Tai Chi and DiabetesJune 15, 2009 Written by JP [Font too small?]
No matter what area of medicine you study, you’re bound to find some degree of controversy or debate. Do you think exercise is good for cardiovascular health or improving mood? Much of the evidence supports that position, but some studies dispute that as well. How about eating fresh fruits and vegetables? That’s got to be healthy, right? A preponderance of the evidence points to that conclusion but, again, there are always findings to the contrary in scientific literature. It’s important to know that there are always opposing points of view. So a study with negative findings should not cause one to lose faith in a perfectly viable remedy.
T’ai Chi is an example of a promising therapy that has a somewhat checkered modern history. As you’ll read below, several studies published in the past few years indicate that this mind-body technique may be a beneficial adjunct for managing diabetes. But in the interest of fairness and full disclosure, I’ll also present some evidence that T’ai Chi may not always be effective. After reviewing the positive and negative studies, I’ll share my own view about the relevance of the following data.
The Positive Studies
- A study published this month in The Journal of Alternative and Complementary Medicine determined that 6 months of consistent T’ai Chi practice could improve the overall health of type 2 diabetics. 62 patients participated in a twice-weekly course of 19 T’ai Chi movements. Blood tests and questionnaires relating to “diabetes self-care activities” and quality of life were provided prior to the commencement of the exercise and after the completion of the study. Those who engaged in the exercises at least 80% of the time showed significant declines in fasting glucose and A1c (a measure of long-term blood glucose levels). That same group demonstrated improvements in diabetic self-care, mental health, social function and vitality. A vital observation was that nearly 50% of the volunteers did not maintain the recommended practice schedule (as measured by a minimum of 80% adherence). (1)
- In 2008, The American Journal of Chinese Medicine reported on a trial involving 20 middle-aged females with type 2 diabetes. Half of this group engaged in Tai Ji Quan (a form of T’ai Chi). This experiment took place over the course of 14 weeks and involved one hour daily exercises practiced 5 days a week. Noteworthy improvements in glycaemic (blood sugar) control and a reduction in triglyceride levels were noted. The authors concluded that, “TJQ exercise could be used as an intervention tool to improve glycaemic control and serum TG level in the elderly people.” (2) These results are supported by other recent trials that document drops in A1C and blood sugar levels and increases in “insulin receptor numbers”. (3,4)
- The benefits of T’ai Chi may extend beyond that of simple blood sugar control. In 2007, a study in the journal Diabetes Technology and Therapeutics revealed that a T’ai Chi intervention program helped elderly patients with type 2 diabetes to reduce the number of falls they typically sustained by increasing foot sensation. Advanced cases of diabetes often lead to a lack of feeling in the feet, commonly referred to as diabetic peripheral neuropathy. Measures of sensory perception (of the feet) and overall balance were improved in all the T’ai Chi participants. A beneficial decline in their A1C level was also noted. (5)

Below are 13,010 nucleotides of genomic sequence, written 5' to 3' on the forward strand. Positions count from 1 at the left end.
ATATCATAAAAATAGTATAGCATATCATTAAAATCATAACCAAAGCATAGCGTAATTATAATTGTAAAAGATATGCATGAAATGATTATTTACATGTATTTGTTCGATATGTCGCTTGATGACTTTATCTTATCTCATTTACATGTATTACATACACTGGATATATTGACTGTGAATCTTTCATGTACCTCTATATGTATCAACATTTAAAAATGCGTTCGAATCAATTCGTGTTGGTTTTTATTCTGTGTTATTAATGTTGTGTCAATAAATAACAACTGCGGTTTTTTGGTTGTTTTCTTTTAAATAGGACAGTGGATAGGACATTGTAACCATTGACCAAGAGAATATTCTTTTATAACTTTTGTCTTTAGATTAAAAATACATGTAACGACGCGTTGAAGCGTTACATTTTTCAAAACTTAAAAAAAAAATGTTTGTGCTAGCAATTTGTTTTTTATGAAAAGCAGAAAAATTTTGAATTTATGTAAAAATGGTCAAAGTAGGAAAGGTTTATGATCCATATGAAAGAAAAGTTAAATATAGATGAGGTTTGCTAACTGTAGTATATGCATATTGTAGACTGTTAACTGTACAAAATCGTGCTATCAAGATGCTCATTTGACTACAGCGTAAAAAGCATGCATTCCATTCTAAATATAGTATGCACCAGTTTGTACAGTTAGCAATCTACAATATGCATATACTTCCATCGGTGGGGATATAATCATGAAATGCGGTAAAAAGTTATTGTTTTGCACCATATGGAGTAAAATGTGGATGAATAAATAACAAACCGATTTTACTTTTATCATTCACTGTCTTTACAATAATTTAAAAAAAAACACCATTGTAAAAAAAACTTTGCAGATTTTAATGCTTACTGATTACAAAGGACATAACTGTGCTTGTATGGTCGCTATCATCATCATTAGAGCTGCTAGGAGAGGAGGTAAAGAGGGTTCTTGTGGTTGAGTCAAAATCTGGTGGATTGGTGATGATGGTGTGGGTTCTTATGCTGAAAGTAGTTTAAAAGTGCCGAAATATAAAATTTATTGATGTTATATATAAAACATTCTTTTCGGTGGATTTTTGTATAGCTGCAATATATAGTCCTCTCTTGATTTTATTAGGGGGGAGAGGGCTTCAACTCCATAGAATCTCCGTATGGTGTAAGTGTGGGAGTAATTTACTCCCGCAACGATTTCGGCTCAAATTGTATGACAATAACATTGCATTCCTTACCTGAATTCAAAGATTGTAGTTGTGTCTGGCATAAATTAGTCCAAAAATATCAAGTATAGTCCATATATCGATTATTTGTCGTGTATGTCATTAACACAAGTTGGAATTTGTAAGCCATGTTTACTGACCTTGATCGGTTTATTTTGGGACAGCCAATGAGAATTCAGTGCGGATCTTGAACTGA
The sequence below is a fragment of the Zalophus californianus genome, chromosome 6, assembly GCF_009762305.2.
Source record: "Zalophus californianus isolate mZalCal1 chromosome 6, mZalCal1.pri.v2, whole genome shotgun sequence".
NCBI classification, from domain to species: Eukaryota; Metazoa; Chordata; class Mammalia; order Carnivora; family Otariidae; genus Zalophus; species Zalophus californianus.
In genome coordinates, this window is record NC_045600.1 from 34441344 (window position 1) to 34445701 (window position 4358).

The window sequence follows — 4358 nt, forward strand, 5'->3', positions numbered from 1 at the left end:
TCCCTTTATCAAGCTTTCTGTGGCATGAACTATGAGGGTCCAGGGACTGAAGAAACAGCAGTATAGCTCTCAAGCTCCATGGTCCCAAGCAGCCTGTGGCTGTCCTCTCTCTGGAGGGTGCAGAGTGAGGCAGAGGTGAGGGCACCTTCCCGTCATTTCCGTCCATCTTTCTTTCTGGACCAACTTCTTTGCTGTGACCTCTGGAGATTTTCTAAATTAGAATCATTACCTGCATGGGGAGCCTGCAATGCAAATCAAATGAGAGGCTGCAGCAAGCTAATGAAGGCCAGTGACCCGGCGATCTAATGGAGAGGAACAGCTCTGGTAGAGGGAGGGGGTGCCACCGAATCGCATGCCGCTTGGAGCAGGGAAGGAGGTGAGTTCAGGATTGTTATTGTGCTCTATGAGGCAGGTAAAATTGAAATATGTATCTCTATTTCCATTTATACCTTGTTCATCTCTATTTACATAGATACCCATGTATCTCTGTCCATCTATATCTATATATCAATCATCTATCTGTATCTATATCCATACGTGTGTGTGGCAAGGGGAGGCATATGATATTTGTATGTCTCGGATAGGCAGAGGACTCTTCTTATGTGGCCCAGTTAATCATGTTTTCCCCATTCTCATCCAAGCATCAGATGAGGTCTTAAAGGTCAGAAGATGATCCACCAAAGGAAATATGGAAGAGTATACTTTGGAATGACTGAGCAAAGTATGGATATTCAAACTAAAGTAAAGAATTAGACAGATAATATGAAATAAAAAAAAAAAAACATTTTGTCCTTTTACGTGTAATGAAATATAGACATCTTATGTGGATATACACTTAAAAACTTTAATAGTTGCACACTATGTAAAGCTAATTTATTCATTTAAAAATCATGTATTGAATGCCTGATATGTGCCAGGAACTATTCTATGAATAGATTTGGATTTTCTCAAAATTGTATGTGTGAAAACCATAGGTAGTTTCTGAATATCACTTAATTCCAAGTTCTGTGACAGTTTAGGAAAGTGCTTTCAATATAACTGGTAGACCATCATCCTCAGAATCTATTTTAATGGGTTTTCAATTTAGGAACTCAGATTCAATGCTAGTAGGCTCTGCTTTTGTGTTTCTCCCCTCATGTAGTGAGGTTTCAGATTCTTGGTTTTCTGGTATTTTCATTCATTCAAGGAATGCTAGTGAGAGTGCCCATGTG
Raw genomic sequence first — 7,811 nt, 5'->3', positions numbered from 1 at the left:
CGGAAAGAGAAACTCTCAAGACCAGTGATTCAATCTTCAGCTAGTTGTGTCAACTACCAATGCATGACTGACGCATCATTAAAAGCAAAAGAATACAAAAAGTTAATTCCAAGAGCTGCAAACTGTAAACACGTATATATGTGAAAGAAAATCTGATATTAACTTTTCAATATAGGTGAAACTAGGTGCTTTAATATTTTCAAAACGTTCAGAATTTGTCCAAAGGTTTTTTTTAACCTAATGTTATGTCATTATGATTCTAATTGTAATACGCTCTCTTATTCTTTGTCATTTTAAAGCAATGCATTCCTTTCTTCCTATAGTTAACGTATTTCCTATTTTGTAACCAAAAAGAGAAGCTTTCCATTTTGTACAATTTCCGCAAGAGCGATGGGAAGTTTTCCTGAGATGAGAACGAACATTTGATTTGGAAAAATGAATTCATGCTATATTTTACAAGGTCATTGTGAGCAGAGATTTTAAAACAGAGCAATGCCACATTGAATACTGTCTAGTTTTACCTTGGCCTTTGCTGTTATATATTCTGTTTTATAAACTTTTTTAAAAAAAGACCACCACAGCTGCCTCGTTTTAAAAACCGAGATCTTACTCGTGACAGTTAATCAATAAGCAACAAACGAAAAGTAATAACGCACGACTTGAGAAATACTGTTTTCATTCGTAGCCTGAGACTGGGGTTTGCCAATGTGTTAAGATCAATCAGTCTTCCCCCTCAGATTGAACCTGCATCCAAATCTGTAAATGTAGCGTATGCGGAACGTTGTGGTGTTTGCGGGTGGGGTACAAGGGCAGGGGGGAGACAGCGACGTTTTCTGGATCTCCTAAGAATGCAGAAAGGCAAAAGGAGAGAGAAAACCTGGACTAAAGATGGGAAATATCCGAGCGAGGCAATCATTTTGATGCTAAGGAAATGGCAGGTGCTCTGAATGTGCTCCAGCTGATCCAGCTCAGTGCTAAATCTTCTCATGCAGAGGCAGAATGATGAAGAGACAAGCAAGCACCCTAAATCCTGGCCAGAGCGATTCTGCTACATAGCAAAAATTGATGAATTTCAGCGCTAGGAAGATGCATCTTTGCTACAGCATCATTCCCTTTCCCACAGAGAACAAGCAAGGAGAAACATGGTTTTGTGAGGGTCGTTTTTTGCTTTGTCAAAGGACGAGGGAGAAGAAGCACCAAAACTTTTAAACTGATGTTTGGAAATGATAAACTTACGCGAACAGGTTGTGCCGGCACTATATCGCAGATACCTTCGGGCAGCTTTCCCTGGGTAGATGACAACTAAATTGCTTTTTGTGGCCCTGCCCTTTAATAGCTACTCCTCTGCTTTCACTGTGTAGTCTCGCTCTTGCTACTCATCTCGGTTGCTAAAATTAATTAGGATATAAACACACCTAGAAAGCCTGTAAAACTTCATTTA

The Negative Studies
- Two recent trials specifically looked at the effects of a modified form of T’ai Chi that was geared toward diabetics. “T’ai Chi for Diabetes” involves 12 “soft, smooth and subtle movements with the knees bent in a slight semi-squat position”. In one study, this form of T’ai Chi was compared to a group that engaged in no additional activity (a “wait list” group). No statistically significant changes were found in measures of A1C (long term blood sugar), walking endurance and total cholesterol levels. The T’ai Chi group did, however, exhibit benefits with regard to physical and social function. (6) Another study tested T’ai Chi against a “sham exercise” routine consisting of calisthenics and gentle stretching. Balance was found to improve in both groups. But there was an expectation that T’ai Chi would improve other measures of health and physical function and it did not do so in this study. (7) A similar 4 month trial found that both T’ai Chi and a “sham exercise” improved mobility in a group of elderly type 2 diabetics. (8)
Based on the evidence, if I had diabetes, I would still consider T’ai Chi as a complementary therapy, but would keep a few things in mind: 1) It’s important to be consistent with the practice; 2) I wouldn’t put all my eggs in one basket. This would only be one part of a much broader approach to managing blood sugar and my overall health. 3) I would engage in T’ai Chi believing that it would make me healthier in both body and mind. This last recommendation is tremendously important. I think that the benefits of T’ai Chi are likely based on the very real mental and physiological changes that it provokes. But I also know that the placebo effect is a very powerful tool, which can help improve the outcome of any treatment. (9) It’s a waste not to utilize it more frequently.
Note: Please check out the “Comments & Updates” section of this blog – at the bottom of the page. You can find the latest research about this topic there!
Tags: Diabetes, Tai Chi, Triglycerides
Posted in Alternative Therapies, Exercise, Heart Health